within a matcher.

I forked this and modified it a bit: http://gist.github.com/98041

This shows how to set up class methods that you can access outside
examples (inside groups) and instance methods you can access inside
the examples.

Thank you. That also helps a lot.

Also - just a word of caution - even though you can access instance
variables in matchers, it seems very brittle to me to attach matchers
to specifically named instance variables like that.

Can you show us what you’re trying to do? Perhaps there are less
brittle alternatives.

Well, as an example, let’s say I would want to be able to do something
like
this, where the matcher is aware of its context:

describe ‘/posts’, :type => :route do
with_method :get do
it { should be_accepted }
it { should map_to_action ‘index’ }
end
end

Well that with_method would either be a class method like that or use
context somehow.

But either way, in that example, I’d like be_accepted to know it’s
testing
the /posts route, for method GET.

Thanks,
Brandon


#8

On Sun, Apr 19, 2009 at 8:50 AM, Brandon O.
removed_email_address@domain.invalid wrote:

configuration w/ that module:

it { should be_accepted }
end

with_method :delete do
it { should_not be_accepted }
end
end

So you probably want to wrap asset_recognizes and assert_generates in
custom matchers at that point:

def with_method(verb) do |verb|
subject { {:path => description_args.first, :method => verb } }
yield
end

Spec::Matchers.define :be_accepted do
match do |path_and_method|
wrap_expectation do
assert_recognizes path_and_method
end
end
end

That’s all off the top of my head, so it might not work exactly as/is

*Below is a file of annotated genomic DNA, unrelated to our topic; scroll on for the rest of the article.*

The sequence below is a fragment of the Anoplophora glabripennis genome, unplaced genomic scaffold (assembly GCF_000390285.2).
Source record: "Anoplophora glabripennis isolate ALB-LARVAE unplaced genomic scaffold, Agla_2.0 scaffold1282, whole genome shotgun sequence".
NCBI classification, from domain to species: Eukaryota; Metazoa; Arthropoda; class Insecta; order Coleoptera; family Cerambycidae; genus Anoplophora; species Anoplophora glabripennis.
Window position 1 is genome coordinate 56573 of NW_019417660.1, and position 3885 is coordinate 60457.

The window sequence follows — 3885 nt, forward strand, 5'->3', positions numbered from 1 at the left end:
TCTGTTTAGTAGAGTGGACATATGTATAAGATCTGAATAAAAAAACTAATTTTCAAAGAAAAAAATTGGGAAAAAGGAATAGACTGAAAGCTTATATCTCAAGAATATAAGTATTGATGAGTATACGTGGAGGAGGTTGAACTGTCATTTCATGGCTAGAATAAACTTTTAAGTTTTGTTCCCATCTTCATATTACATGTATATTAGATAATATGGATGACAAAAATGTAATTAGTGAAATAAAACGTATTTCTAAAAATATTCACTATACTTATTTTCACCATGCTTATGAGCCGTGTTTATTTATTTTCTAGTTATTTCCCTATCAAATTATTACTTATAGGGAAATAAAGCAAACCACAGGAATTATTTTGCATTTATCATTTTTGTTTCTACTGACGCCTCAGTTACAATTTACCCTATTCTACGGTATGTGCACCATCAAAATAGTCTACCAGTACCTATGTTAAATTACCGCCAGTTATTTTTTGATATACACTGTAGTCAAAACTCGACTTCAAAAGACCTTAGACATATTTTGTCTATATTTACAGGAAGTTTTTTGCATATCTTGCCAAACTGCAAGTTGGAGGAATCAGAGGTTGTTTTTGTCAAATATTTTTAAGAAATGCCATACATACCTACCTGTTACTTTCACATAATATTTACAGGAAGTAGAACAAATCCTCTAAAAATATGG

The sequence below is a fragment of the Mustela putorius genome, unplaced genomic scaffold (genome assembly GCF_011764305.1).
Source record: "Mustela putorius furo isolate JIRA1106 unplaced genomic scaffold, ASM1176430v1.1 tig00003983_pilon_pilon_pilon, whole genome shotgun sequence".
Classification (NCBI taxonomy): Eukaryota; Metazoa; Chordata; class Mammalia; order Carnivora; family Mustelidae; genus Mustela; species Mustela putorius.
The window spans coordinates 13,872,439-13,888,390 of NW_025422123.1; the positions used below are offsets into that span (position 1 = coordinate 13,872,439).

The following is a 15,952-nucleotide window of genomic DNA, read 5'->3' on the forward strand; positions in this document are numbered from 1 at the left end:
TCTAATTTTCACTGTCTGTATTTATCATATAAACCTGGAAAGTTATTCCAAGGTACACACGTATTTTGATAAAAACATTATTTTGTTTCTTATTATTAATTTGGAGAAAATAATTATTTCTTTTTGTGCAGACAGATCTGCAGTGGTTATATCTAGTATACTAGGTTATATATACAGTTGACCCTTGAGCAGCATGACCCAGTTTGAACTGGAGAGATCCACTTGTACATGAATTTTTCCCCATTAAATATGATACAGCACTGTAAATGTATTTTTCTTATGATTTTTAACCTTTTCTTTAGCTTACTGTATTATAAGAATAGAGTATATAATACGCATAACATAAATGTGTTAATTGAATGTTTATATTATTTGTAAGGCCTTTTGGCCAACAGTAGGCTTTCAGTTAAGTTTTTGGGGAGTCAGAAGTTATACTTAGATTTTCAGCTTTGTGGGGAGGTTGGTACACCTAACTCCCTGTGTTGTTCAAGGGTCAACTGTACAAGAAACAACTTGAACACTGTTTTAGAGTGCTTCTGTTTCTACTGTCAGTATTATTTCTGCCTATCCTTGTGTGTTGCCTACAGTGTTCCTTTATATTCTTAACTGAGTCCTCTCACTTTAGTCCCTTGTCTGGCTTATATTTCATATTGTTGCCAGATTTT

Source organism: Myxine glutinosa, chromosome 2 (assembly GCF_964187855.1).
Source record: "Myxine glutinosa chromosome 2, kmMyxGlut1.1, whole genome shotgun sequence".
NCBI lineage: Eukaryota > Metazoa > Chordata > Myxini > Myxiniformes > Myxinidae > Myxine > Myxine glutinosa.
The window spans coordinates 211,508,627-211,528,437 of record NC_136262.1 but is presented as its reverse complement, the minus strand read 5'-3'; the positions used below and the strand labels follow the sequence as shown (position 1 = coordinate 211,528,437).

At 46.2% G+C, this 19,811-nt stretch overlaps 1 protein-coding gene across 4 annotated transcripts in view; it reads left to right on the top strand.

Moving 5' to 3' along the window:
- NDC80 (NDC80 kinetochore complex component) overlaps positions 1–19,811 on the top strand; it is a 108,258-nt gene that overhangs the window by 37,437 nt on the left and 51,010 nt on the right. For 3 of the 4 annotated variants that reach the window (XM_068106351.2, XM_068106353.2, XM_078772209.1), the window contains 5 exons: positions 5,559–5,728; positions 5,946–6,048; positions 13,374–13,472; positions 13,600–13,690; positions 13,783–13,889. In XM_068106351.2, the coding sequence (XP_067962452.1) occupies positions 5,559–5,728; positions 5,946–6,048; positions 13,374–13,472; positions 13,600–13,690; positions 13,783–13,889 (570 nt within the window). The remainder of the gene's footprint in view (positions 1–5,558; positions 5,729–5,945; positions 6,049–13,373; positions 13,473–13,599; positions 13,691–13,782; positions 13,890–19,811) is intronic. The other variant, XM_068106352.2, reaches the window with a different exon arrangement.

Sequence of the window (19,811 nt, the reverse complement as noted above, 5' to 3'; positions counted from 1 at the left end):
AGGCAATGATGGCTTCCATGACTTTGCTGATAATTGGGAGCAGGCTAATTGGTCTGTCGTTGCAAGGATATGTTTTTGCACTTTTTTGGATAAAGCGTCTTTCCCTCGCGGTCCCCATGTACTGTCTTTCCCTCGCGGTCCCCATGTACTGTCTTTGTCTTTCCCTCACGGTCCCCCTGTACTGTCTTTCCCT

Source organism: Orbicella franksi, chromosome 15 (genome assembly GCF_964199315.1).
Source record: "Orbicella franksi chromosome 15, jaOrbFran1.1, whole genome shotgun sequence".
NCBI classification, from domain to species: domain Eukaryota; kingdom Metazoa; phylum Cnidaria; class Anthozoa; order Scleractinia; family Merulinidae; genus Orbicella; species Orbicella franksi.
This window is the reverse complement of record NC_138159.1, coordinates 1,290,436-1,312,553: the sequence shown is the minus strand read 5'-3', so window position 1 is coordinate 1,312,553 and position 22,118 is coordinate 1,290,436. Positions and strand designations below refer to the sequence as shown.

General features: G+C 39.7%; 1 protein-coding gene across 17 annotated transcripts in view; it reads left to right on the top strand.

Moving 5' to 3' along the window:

• but that’s the basic idea.

Cheers,
David


#9

all the arguments sent to describe() (including in nested groups). The
module WithMethod
def with_method(verb)
subject { send(verb, description_args.first) }
yield
end
end

Spec::Runner.configure {|c| c.extend(WithMethod)}

Thanks. I’m not sure I want to actually do a request though, because
it’s
really only testing the routes in that example.

I know there are already ways of spec’ing the routes of course, but I’m
trying to learn more about customizing RSpec. And I really like this
syntax.

So as a more expanded version, let’s say this:

describe ‘/posts’ do
with_method :get do
it { should be_accepted }
it { should map_to_action ‘index’ }
end

with_method :post do
it { should be_accepted }
it { should map_to_action ‘create’ }
end

with_method :put do
it { should_not be_accepted }
end

with_method :delete do
it { should_not be_accepted }
end
end

Thanks,
Brandon


#10

On 19 Apr 2009, at 13:58, David C. wrote:

Spec::Runner.configure {|c| c.extend(WithMethod)}

Cheers,
David

Or even (if I’m following this correctly) just define it right there
inside your describe block:

describe “custom example group” do

available in groups

def self.custom_example_group_method
puts “hello from a custom example group class”
end

available in examples

def custom_example_method
puts “hello from a custom example group instance”
end

custom_example_group_method

it “provides access to instance methods” do
custom_example_method
end
end

Obviously this doesn’t give you any re-use yet, but it’s usually the
very first step I take before factoring out a module like David’s
suggested. I’ve yet to need to take it as far as the custom example
group class, but I like the concept.

Matt W.
http://blog.mattwynne.net
http://www.songkick.com


#11

def with_method(verb) do |verb|
end

That’s all off the top of my head, so it might not work exactly as/is

  • but that’s the basic idea.

Oh, perfect. I didn’t think of making the subject a hash. Is it best
just to
use it within any matcher using that DSL syntax?

Thanks,
Brandon

Just one more question. When should you use wrap_expectation?


#12

On Sun, Apr 19, 2009 at 9:39 AM, Brandon O.
removed_email_address@domain.invalid wrote:

custom matchers at that point:
end
Thanks,
Brandon

Just one more question. When should you use wrap_expectation?

http://rspec.rubyforge.org/rspec/1.2.4/classes/Spec/Matchers.html#M000441